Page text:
And then rather than feeling like a bit of a damp squib of a fight with only Red bull fully in it full time, this season would be a vindication of Verstappens pedigree.

      1. Not really. If he had followed the written roles and procedures, he could legitimately point to them and show what he had to do. He could even point to his own previous statements about how he was obliged to handle safety cars.

        It’s specifically by ignoring the roles and procedures he opened himself up to criticism. If he followed the rules and there’s a bad consequence, the rules are to blame, not him. As he ignored the rules, the blame is all on him.

        1. @lucifer

          Yes, but RB would argue that there was time to let the unlapped cars pass the safety car earlier than they did and that the race could have resumed.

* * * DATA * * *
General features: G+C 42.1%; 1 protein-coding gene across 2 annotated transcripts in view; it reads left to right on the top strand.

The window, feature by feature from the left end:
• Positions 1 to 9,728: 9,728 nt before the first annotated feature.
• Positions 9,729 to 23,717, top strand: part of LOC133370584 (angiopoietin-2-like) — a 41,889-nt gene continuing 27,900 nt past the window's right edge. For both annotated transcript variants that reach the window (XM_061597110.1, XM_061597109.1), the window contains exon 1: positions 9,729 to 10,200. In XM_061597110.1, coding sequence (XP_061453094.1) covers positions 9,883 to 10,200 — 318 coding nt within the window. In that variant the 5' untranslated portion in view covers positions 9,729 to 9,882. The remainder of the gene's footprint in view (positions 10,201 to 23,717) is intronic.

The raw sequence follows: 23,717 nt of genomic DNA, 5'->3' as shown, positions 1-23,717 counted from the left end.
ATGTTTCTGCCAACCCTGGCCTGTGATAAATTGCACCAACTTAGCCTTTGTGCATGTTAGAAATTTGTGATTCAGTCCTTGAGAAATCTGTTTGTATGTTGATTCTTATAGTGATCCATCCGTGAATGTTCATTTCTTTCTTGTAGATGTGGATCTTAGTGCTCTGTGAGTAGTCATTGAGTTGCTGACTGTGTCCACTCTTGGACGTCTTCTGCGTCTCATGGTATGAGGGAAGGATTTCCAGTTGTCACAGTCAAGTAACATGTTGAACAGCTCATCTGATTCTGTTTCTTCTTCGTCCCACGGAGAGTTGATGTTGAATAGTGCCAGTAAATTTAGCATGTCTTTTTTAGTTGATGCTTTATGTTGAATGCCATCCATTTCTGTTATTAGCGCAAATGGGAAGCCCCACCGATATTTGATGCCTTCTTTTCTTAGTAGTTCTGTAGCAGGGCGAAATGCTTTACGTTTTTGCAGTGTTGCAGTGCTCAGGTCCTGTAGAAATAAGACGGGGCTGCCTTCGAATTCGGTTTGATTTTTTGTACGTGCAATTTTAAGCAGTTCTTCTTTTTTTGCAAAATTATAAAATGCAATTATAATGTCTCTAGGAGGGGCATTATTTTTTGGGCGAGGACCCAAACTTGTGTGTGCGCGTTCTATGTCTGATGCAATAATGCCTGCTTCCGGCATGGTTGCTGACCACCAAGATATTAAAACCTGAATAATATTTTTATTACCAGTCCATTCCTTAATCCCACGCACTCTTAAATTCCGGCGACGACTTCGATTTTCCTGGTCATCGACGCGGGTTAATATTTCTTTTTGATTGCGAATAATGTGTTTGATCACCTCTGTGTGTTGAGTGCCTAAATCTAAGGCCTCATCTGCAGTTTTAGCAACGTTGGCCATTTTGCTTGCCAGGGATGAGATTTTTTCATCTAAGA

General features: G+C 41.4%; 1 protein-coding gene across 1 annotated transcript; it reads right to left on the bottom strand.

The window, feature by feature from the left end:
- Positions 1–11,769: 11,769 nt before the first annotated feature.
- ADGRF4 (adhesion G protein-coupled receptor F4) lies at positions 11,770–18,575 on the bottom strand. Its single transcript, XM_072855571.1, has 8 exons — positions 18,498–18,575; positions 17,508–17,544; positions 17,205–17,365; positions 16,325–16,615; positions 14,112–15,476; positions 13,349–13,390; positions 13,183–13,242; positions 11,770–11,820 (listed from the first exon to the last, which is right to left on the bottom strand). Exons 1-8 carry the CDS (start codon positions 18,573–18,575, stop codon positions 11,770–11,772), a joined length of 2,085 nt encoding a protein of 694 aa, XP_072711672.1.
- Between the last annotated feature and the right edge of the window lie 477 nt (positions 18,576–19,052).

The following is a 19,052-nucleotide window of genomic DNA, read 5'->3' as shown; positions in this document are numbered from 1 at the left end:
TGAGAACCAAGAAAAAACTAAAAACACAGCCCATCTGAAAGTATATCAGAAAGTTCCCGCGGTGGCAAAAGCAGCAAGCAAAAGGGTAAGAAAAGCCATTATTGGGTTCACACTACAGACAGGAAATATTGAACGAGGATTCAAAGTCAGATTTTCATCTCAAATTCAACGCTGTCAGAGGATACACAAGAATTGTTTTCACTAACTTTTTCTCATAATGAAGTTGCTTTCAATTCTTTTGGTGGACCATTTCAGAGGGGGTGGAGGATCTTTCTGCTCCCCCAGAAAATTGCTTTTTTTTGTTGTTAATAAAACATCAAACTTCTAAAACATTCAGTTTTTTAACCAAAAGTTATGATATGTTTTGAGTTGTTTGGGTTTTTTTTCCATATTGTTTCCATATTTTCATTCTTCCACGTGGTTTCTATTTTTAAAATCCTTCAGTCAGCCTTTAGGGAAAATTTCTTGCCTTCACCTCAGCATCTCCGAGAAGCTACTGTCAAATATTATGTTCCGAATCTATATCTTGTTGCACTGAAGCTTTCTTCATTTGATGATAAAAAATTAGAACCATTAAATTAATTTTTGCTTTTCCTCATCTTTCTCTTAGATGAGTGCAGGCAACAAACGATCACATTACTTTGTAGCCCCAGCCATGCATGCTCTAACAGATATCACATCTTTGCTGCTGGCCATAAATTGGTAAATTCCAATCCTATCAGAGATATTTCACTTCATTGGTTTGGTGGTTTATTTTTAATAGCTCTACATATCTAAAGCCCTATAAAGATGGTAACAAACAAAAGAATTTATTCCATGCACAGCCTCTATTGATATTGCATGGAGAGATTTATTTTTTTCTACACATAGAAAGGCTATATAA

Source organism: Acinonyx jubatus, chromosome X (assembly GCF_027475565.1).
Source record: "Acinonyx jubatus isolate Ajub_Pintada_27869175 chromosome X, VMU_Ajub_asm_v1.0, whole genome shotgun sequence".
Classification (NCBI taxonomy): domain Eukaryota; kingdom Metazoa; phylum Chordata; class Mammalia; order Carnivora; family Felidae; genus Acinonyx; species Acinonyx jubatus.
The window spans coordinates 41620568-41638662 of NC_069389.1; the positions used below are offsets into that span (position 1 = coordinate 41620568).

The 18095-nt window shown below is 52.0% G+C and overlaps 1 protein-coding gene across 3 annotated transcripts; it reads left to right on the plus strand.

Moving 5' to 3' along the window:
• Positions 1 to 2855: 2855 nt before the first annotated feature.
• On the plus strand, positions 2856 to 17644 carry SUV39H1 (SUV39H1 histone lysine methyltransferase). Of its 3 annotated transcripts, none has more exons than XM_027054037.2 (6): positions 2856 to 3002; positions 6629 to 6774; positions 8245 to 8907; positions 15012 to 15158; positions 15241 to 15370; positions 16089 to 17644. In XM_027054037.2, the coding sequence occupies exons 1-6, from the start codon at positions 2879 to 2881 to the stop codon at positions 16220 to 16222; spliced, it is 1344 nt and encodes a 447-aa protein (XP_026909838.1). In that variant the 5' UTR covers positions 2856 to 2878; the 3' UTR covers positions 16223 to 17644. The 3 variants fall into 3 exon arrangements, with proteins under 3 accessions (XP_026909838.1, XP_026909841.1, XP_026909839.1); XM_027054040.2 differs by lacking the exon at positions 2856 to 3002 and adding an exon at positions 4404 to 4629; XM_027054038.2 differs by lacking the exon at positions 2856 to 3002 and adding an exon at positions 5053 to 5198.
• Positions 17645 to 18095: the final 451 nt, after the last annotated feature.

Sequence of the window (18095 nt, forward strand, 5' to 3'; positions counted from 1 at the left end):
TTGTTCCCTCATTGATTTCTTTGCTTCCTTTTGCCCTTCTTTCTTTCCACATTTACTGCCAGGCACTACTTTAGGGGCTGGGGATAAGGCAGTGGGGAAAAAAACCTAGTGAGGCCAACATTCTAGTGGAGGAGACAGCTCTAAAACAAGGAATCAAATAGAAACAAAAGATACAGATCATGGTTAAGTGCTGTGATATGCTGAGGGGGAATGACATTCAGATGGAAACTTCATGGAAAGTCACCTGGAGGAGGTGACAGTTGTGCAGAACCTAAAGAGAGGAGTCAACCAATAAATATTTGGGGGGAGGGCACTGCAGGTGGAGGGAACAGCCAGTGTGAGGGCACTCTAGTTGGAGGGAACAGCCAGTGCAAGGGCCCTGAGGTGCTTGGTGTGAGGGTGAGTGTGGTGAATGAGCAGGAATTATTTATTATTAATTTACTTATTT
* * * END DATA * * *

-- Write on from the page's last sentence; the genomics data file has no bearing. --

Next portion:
What he did in the end was clearly wrong no matter how you look at it, but there was nothing that he could have done to escape from heavy criticism by the losing side.

          1. The problem was that by the time Masi ordered the 5 lapped cars past, the track was still not clear and the stewards were technically still clearing up Latifi’s accident. Of course, Masi doesn’t care what the marshalls think, so gave the order to end the safety car period.

    2. Everyone talks about what Masi did, but no one is trying to consider how difficult his position was.

      His job was to ensure that the race was run in a safe manner (as much as possible in F1) and according to the rules.
      He failed on the latter, whether by deliberate misdeed or by pressure from RBR to break the rules makes no difference.